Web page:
This initiative was set up to provide a platform on which to accommodate clear and easy access to the local social, genealogical and environmental history and development of the Doagh area.

The implementation of the project was discussed at a public meeting in Newtownabbey Borough Council’s Mossley Mill and later at a meeting of the group, now known as Doagh Village Partnership. This body, comprising members of local community organisations, churches, education, business community and local elected representatives, was set up to drive forward the local vision identified in the Doagh Village Masterplan published in 2011. A steering group of local historians was then formed to develop the Doagh Ancestry and Townlands initiative.

Through the offices of Newtownabbey Borough Council a successful application was made to the local action group, GROW South Antrim, for Rural Development Programme funding. A grant of 75% of the costs required to set up the Doagh Ancestry and Townlands initiative was awarded. Newtownabbey Borough Council contributed the remaining 25% and the local community provided the considerable voluntary input and expertise necessary to identify the various elements involved in the process as well as to develop the programme at the crucial early stages and into its planned future development. Historian Dr William Roulston of the Ulster Historical Foundation was appointed to encourage and guide the group, research and collate available material and to co-ordinate and inform the development of the website content, production of the planned booklet and exhibition materials and the placing of townland markers.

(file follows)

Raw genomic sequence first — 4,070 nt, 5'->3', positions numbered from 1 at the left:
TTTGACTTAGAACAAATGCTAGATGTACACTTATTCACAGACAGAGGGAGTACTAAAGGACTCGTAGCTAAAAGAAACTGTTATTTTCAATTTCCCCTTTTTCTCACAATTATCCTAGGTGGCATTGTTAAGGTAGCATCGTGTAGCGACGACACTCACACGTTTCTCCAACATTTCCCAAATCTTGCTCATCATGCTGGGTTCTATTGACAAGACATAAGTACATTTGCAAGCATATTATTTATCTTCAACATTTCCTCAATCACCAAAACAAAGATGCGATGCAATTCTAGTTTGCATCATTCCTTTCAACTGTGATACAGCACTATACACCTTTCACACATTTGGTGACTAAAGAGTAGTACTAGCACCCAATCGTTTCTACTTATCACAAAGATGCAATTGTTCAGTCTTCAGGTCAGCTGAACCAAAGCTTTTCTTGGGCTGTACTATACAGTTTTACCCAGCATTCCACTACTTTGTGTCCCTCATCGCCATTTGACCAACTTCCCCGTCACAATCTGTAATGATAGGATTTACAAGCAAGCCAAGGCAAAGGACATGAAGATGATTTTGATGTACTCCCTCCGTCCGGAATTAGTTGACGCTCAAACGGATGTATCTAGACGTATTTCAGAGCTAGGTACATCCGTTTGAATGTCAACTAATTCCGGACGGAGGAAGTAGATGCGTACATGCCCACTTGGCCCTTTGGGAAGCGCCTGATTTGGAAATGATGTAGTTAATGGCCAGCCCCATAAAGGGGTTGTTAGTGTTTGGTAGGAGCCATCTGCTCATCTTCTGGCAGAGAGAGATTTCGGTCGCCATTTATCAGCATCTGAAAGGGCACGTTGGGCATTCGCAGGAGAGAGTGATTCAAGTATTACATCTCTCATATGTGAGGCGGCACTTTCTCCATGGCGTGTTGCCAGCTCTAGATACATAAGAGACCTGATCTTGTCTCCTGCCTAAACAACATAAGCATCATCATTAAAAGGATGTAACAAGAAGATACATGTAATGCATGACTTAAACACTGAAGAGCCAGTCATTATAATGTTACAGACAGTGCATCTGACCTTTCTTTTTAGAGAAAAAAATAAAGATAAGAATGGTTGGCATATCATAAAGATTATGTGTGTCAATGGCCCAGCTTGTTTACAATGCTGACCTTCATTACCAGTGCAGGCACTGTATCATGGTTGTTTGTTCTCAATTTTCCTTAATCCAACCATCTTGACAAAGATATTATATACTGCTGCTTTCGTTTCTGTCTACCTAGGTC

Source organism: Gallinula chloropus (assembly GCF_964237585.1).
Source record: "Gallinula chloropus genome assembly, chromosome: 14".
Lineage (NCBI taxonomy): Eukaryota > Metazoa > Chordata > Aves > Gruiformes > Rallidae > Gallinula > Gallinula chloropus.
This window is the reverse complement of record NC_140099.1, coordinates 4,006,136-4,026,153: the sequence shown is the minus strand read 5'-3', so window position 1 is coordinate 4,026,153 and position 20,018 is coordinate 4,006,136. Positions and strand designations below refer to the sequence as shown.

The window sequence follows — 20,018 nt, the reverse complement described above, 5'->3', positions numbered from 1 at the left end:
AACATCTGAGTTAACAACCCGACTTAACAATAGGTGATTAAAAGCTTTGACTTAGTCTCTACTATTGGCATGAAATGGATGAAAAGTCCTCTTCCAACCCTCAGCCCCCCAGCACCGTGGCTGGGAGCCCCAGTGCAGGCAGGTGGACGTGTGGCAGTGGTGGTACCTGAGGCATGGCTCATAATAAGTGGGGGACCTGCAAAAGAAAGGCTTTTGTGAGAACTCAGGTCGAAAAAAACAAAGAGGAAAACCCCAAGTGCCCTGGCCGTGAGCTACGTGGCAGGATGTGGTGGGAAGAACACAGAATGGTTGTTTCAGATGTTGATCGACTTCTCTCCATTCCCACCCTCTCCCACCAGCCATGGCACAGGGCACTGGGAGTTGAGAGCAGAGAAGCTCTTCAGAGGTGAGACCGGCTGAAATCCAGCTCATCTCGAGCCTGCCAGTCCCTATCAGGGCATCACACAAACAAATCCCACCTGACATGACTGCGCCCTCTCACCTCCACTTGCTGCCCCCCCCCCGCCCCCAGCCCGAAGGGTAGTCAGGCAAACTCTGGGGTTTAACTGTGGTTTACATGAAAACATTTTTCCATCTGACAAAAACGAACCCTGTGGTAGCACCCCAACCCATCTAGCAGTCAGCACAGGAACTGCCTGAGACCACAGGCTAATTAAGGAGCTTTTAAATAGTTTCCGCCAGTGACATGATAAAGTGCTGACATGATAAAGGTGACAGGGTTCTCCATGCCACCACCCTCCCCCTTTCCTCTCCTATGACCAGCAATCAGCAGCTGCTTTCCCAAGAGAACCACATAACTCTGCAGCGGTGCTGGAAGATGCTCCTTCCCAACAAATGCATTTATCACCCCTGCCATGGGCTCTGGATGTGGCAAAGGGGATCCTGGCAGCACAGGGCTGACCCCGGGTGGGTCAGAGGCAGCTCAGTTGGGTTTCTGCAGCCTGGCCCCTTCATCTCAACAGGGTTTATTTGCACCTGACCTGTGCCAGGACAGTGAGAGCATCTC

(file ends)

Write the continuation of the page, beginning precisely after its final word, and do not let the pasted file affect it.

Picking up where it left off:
The initial project was based on a similar, successful model launched in the Bready area of County Tyrone and has proved to be ideally suited for use as an interactive resource which will be freely available to members of the local Doagh community and indeed to any other interested individuals or students of local history.

It is hoped that the project will continue to expand and will provide a means of recording for posterity the many stories, memories, documents and photographs still available but in imminent danger of being lost forever with the passing of generations.

The sharing and publication of accurate historical information as well as the anecdotal and cherished memories of local community members, or of those who have moved away from the area, will preserve for future generations a knowledge and understanding of their own heritage. It will also hopefully reinforce a real feeling of identity and belonging to a community which has played such a significant role in the evolution of local society.

Bob Adams
Chair, Doagh Ancestry and Townlands Steering Group